Climate Change Adaptation and Conflict in Nigeria

Published: 
June 7, 2011
By: 
Aaron Sayne

Climate change, a growing number of voices in media and policy circles warn, is raising the risks of violent conflict in the twenty-first century. Dire futures are predicted for some of the world’s poorest, least prepared countries and their most vulnerable citizens. This report, sponsored by the Centers of Innovation at the U.S. Institute of Peace, evaluates these claims for conflict-prone Nigeria.

Summary

  • Nigeria’s climate is likely to see growing shifts in temperature, rainfall, storms, and sea levels throughout the twenty-first century. Poor adaptive responses to these shifts could help fuel violent conflict in some areas of the country.
  • A basic causal mechanism links climate change with violence in Nigeria. Under it, poor responses to climatic shifts create shortages of resources such as land and water. Shortages are followed by negative secondary impacts, such as more sickness, hunger, and joblessness. Poor responses to these, in turn, open the door to conflict.
  • Drawing lines of causation between climate change and conflict in specific areas of Nigeria calls for caution, however, particularly as the scientific, social, economic, and political implications of the country’s changing climate are still poorly understood. President Goodluck Jonathan’s government needs to initiate a serious program of research and policy discussion before taking major adaptive steps.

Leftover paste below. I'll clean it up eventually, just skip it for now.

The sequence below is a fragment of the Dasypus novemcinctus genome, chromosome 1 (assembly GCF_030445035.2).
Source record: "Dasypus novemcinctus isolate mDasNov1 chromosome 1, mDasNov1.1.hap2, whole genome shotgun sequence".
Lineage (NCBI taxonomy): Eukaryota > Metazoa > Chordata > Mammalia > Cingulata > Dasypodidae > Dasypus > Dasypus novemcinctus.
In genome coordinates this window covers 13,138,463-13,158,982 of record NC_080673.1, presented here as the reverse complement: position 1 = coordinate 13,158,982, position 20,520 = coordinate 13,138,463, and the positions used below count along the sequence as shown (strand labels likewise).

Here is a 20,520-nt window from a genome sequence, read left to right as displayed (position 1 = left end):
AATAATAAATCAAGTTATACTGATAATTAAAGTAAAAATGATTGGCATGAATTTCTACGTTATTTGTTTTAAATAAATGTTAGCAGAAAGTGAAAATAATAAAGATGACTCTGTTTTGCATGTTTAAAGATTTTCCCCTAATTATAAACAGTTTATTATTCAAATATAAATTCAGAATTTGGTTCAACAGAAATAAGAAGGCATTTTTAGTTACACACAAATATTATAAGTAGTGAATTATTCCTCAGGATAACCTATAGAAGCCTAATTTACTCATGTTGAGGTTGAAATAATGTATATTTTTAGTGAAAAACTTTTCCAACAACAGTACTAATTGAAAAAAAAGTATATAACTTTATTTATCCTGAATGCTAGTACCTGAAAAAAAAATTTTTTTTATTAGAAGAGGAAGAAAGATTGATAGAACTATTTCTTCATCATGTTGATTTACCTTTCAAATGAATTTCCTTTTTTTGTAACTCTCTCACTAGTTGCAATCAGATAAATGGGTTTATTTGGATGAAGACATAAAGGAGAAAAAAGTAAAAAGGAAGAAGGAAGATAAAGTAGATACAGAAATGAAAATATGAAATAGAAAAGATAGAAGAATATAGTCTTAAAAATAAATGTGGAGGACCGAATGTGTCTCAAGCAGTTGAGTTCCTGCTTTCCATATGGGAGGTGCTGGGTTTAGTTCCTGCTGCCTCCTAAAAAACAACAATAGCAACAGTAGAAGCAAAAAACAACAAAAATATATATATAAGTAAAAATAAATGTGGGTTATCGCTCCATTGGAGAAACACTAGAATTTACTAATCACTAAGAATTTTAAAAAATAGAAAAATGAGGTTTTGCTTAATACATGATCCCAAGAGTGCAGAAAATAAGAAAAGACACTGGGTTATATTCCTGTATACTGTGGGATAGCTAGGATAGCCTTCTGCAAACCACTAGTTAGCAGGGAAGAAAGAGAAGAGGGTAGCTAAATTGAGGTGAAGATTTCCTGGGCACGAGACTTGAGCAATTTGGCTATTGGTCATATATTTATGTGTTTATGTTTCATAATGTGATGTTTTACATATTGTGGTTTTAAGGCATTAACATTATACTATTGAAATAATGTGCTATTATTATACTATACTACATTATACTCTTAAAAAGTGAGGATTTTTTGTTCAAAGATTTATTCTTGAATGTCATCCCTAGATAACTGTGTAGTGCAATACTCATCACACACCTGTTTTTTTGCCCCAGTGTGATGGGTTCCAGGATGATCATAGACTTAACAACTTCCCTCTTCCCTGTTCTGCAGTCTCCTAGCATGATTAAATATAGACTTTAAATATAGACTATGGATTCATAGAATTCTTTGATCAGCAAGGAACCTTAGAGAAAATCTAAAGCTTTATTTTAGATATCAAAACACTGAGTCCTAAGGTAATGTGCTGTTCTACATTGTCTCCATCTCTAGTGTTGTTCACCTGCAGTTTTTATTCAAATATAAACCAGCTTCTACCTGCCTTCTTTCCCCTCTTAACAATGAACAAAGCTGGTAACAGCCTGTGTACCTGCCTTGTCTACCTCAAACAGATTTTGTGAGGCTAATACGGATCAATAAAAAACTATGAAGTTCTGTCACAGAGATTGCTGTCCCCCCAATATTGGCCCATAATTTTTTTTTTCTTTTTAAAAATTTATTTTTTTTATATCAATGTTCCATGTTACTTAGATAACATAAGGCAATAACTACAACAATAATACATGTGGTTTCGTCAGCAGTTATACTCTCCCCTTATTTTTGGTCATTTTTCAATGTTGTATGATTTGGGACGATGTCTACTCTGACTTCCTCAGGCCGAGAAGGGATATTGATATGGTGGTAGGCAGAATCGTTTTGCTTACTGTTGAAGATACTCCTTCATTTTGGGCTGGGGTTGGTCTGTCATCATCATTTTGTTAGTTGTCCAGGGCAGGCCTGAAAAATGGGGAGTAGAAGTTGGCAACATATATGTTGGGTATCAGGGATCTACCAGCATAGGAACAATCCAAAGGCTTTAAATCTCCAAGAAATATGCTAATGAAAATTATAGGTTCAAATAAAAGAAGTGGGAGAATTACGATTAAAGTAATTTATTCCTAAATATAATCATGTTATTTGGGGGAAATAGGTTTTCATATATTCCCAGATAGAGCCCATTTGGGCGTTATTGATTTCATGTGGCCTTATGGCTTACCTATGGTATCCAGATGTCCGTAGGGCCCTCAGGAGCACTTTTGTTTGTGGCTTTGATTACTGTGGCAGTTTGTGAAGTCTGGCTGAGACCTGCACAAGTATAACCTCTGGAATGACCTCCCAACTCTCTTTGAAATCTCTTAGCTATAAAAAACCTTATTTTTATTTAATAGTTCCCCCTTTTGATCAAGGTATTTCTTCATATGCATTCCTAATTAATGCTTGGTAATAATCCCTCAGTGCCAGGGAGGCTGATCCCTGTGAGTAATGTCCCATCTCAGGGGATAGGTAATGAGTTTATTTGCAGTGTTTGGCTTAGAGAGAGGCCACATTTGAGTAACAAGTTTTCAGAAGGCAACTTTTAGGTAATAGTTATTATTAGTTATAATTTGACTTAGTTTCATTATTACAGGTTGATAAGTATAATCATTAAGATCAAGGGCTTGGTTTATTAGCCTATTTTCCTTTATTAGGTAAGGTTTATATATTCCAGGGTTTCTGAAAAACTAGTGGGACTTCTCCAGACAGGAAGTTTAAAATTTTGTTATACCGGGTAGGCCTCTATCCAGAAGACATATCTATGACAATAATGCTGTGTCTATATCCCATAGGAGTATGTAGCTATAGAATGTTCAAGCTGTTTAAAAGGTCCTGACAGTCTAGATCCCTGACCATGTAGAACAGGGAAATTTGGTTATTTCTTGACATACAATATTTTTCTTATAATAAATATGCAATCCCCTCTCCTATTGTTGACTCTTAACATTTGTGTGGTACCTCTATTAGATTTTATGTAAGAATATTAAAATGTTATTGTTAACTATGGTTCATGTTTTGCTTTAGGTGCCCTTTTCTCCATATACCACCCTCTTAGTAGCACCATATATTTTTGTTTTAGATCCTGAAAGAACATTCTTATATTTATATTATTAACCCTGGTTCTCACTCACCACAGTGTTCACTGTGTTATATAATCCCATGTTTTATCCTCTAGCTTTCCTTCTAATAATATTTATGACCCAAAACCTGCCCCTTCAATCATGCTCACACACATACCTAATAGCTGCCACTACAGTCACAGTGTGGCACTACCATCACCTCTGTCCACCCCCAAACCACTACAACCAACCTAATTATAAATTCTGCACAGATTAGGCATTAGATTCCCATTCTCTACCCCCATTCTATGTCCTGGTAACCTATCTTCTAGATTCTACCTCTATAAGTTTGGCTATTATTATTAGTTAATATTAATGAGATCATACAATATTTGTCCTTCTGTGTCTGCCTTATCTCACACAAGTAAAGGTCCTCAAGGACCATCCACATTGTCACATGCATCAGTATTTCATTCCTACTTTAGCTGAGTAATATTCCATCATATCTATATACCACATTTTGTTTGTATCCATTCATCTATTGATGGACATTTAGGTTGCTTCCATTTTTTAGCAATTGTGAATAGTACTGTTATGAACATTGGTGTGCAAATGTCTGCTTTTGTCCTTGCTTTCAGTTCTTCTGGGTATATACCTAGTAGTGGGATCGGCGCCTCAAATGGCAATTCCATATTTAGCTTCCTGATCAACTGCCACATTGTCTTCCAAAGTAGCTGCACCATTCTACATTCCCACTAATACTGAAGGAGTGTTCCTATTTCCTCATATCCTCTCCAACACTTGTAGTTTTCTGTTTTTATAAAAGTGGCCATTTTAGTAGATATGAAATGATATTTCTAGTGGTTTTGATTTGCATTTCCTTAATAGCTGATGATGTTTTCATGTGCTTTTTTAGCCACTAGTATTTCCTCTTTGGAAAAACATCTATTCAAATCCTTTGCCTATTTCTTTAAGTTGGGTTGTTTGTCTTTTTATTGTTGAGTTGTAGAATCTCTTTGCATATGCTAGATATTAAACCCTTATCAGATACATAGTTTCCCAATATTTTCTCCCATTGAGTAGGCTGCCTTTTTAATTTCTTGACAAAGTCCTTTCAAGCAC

• Government and private actors also need to ensure that particular adaptive responses do not themselves fuel violence but actively help build peace. Successful adaptation measures will be crosscutting in design and impact, based on inclusive planning and implementation, steer clear of political patronage traps, and confront political and scientific uncertainty.
  • Solid engagement on the part of the Nigerian federal government is key to achieving the best outcomes, even if most adaptation is done privately. Thus far, official responses have been weak. Along with better information and discussion, Nigeria needs a main federal oversight body to coordinate research and policy, larger roles for sister agencies, and an implementation plan. The country also needs and deserves the help of more developed nations in the form of both adaptation funding and technical assistance.

About this Report

Climate change, a growing number of voices in media and policy circles warn, is raising the risks of violent conflict in the twenty-first century. Dire futures are predicted for some of the world’s poorest, least prepared countries and their most vulnerable citizens. This report, sponsored by the Centers of Innovation at the U.S. Institute of Peace, evaluates these claims for conflict-prone Nigeria. Based on a comprehensive literature survey, interviews with senior government officials, academics, and private sector figures, and the author’s work as a conflict analyst in Nigeria, the report calls for a more nuanced approach to mapping the links between climate change and conflict. It reviews evidence of such links in Nigeria and outlines a process for achieving conflict-sensitive adaptation to the effects of climate change.

About the Author

Aaron Sayne is the West Africa Program Director for the Transnational Crisis Project. Also a practicing attorney, he has worked on oil, conflict, and economic governance issues in Nigeria since 2005.

June 7, 2011
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